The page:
Mar 17 2014

IBM Records Fastest Data Transfer Ever: 64 Gigabits per Second

How will better fiber-optic technology change computing?

Thanks to innovators like IBM, the Internet is getting faster. While the United States still lags in home broadband speeds, research into fiber-optic technology could soon boost speeds around the world.

IBM recently announced a new record for data transfer: 64 gigabits per second. According to The Connectivist, speeds this fast have the potential to revolutionize high-speed computing:

They achieved a data rate of 64 Gb/s, which is around 14 percent faster than their previous record and about 2.5 times faster than the general capabilities of current technology. Although this speed increase is impressive on its own, this data record also serves a higher purpose as a much-desired evidence that the data communications technology we have now still has some extra years in it. “The general theme of the research is to try to explore the limit of the datacom technology that’s currently being used today,” says Dan Kuchta, one of the IBM researchers who worked on this project.

This milestone emphasizes the continued usefulness of current technology in several ways. The multimode optical fiber they used is a relatively low-cost cable often found in data centers and supercomputers. These cables are limited to 57 meters in length, but Kuchta says the optical links in the last two systems they built were all less than 20 meters. One of these systems was the Sequoia supercomputer at Lawrence Livermore National Laboratory. The researchers also used standard non-return-to-zero (NRZ) modulation to send the data — think 1’s and 0’s. The pairing of these two allows for especially quick transmission time, which is vital in high-performance computing.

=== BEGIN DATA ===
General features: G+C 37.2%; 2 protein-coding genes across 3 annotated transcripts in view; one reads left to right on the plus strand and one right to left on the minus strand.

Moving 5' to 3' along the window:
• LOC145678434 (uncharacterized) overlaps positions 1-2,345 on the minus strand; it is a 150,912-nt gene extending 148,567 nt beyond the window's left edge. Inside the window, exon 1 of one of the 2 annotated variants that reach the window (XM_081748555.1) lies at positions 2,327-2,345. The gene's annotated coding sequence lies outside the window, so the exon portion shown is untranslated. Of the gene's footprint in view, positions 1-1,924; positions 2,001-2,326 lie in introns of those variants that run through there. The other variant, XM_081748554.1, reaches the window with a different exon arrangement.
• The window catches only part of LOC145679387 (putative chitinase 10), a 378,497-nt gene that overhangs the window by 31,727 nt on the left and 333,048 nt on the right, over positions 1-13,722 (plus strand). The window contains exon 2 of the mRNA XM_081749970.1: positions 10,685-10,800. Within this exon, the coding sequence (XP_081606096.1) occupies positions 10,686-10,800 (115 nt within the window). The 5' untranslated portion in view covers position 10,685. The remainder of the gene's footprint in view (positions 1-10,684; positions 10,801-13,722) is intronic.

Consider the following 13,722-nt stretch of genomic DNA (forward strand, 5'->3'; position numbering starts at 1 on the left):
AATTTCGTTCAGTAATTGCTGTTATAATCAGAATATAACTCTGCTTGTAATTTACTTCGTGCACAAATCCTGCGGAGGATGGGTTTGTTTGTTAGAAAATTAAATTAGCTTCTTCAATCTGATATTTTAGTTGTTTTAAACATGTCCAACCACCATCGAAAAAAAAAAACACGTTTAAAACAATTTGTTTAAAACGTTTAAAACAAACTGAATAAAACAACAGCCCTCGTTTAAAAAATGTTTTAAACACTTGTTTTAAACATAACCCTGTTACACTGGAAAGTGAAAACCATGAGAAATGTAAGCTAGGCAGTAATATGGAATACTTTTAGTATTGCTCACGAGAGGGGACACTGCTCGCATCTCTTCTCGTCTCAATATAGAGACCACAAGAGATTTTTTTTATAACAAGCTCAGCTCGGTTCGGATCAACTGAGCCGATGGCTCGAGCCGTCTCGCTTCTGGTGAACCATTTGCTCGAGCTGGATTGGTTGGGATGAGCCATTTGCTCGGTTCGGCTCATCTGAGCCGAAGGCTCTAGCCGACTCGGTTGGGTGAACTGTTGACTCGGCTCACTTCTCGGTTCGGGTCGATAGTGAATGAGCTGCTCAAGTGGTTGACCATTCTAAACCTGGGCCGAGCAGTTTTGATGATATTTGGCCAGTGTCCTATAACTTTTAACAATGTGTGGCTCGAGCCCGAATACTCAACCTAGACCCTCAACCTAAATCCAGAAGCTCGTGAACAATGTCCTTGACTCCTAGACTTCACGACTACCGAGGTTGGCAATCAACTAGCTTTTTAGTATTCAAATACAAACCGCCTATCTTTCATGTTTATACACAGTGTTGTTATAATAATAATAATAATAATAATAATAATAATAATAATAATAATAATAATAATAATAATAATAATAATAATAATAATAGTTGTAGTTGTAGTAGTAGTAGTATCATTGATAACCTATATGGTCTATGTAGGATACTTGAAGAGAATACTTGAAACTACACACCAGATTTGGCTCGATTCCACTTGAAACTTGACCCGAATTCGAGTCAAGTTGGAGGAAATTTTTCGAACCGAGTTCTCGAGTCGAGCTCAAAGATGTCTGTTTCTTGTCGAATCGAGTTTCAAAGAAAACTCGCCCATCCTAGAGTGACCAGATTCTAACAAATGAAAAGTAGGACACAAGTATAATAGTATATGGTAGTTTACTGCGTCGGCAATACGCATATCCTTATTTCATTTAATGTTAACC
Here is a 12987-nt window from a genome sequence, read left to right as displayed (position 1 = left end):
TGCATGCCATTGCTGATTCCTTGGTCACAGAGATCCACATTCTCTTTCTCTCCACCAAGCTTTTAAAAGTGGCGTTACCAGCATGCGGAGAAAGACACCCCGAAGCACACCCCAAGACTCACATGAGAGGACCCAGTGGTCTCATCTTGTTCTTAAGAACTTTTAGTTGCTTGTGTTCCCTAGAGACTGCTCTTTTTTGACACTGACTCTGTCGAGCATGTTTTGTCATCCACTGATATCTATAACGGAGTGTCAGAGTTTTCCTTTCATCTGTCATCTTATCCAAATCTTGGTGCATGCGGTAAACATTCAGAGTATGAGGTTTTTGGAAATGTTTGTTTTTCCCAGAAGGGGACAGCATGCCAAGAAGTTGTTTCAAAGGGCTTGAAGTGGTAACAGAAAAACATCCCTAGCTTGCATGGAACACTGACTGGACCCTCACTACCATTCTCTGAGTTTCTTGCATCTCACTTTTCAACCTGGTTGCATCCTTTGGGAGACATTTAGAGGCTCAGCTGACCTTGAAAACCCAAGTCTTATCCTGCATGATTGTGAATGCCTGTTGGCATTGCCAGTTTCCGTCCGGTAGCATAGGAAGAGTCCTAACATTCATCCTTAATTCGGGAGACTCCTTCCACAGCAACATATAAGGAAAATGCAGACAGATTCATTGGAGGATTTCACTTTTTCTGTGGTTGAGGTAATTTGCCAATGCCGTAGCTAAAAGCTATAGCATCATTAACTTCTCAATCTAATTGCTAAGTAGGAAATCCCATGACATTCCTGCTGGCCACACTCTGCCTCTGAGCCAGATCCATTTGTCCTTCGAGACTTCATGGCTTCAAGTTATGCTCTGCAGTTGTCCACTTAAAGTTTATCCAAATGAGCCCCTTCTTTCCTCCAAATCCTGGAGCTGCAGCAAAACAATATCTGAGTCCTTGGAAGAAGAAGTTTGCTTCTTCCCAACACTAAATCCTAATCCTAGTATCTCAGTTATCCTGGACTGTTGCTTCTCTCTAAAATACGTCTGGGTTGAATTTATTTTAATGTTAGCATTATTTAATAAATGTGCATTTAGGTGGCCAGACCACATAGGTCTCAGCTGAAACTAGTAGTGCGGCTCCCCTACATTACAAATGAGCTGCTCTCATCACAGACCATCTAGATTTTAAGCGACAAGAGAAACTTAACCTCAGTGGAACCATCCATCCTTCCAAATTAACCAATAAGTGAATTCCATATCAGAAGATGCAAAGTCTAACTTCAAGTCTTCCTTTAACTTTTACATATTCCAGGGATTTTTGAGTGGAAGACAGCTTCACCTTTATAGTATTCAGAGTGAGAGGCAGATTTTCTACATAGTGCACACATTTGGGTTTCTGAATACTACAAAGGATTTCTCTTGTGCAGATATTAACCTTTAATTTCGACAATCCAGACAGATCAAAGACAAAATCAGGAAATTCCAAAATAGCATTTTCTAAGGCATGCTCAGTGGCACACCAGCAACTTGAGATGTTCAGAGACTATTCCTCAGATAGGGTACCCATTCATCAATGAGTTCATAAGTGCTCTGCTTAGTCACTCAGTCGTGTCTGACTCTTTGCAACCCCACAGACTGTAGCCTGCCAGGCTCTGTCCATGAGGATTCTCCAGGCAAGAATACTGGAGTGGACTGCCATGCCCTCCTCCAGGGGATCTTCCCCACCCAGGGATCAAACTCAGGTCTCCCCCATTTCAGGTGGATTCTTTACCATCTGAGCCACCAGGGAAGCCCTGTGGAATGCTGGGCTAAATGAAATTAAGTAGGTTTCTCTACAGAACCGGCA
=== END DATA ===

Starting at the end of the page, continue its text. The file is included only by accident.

Before this research, some experts believed that transfer rates using NRZ modulation would be limited to 32 Gb/s, perilously close to the 25-28 Gb/s rate that much of our technology is currently running on. As many of us know, slow data rates can hinder activity on computers, like when a video keeps stopping to buffer. If transfer rates drop too far for our tech, some applications may quit working entirely.

To put this kind of speed into perspective, consider that it’s at least 64 times faster than Google Fiber, which is already 100 times faster than the average home Internet connection. What would you do with that kind of speed?


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